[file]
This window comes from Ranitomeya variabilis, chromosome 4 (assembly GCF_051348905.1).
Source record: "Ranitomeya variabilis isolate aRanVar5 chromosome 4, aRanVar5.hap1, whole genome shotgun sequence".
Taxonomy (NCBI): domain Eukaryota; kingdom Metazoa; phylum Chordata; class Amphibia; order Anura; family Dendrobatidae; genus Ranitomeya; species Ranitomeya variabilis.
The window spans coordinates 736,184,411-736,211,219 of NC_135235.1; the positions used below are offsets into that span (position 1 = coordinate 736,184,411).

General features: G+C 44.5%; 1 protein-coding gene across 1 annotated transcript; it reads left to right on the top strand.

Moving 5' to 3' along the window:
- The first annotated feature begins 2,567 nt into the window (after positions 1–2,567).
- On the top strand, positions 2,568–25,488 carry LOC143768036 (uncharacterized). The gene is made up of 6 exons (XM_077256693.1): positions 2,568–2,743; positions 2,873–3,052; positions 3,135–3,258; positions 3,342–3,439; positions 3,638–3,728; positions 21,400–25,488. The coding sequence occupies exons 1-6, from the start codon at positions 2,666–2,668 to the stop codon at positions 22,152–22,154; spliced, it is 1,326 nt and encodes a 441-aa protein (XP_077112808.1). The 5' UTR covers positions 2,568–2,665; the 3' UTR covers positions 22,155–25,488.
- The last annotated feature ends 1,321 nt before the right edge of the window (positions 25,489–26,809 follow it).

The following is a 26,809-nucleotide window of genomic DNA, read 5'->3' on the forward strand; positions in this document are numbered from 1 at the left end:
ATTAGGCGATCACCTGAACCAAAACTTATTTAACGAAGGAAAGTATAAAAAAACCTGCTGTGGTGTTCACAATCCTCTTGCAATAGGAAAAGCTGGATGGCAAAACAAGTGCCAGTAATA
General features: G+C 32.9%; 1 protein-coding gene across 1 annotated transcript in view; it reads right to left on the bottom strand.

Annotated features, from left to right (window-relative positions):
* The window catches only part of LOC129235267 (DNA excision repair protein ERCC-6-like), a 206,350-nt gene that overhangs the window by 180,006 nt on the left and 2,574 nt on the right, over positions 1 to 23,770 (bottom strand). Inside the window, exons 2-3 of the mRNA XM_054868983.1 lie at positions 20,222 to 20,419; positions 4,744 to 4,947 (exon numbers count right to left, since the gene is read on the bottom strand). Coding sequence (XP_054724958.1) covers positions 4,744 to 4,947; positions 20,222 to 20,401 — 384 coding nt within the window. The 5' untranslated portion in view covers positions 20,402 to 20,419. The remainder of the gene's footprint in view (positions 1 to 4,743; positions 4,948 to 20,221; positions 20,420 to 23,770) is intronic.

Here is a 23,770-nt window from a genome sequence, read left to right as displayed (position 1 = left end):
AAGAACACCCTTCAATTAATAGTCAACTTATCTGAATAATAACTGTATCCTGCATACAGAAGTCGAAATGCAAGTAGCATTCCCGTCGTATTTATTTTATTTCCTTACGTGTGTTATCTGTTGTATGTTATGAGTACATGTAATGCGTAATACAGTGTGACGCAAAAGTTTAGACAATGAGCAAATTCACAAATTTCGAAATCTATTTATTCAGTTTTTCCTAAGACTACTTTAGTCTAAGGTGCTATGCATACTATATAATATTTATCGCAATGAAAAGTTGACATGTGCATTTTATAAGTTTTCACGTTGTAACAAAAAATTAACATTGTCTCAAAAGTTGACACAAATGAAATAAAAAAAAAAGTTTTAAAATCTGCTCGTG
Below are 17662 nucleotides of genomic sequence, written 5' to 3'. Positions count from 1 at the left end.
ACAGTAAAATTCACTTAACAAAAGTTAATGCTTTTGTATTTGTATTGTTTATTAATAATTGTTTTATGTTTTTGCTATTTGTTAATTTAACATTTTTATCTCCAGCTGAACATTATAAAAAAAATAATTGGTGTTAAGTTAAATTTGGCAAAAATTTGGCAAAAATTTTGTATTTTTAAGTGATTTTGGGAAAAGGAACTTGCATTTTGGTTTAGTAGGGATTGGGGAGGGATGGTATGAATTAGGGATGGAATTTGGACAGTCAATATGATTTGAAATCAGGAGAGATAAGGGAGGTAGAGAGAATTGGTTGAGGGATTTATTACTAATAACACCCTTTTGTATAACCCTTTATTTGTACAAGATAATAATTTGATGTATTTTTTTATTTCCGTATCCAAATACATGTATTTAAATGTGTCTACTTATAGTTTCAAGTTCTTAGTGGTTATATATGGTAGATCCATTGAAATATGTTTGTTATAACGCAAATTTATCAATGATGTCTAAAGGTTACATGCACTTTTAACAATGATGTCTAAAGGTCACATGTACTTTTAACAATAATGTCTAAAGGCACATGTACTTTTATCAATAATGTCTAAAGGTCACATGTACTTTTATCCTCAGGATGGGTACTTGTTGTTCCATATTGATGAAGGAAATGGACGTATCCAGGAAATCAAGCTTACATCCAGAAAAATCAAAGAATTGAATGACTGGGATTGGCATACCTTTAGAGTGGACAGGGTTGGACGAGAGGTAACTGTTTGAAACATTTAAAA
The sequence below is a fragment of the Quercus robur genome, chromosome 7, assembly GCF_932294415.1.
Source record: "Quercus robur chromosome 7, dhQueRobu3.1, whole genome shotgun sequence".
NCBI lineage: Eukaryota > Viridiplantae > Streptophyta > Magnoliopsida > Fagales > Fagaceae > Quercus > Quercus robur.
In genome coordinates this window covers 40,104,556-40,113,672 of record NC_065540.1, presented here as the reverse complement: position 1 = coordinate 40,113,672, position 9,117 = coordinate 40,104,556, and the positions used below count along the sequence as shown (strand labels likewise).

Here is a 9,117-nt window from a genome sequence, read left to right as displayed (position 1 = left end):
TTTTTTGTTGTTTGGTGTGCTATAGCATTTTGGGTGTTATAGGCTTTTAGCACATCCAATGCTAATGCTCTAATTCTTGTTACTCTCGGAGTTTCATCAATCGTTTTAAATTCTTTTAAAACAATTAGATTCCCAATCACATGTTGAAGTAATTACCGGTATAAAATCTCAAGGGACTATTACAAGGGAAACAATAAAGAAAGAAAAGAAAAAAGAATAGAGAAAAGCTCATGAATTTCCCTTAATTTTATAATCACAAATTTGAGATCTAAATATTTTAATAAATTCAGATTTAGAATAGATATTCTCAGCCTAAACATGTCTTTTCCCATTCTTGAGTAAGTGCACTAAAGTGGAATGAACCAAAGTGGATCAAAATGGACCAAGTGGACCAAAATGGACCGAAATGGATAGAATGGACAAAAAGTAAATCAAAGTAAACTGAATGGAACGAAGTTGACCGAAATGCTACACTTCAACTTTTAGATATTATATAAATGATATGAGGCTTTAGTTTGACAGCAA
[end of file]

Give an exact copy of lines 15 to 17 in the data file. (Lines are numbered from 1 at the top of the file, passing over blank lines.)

Here is a 23,770-nt window from a genome sequence, read left to right as displayed (position 1 = left end):
AAGAACACCCTTCAATTAATAGTCAACTTATCTGAATAATAACTGTATCCTGCATACAGAAGTCGAAATGCAAGTAGCATTCCCGTCGTATTTATTTTATTTCCTTACGTGTGTTATCTGTTGTATGTTATGAGTACATGTAATGCGTAATACAGTGTGACGCAAAAGTTTAGACAATGAGCAAATTCACAAATTTCGAAATCTATTTATTCAGTTTTTCCTAAGACTACTTTAGTCTAAGGTGCTATGCATACTATATAATATTTATCGCAATGAAAAGTTGACATGTGCATTTTATAAGTTTTCACGTTGTAACAAAAAATTAACATTGTCTCAAAAGTTGACACAAATGAAATAAAAAAAAAAGTTTTAAAATCTGCTCGTG
Below are 17662 nucleotides of genomic sequence, written 5' to 3'. Positions count from 1 at the left end.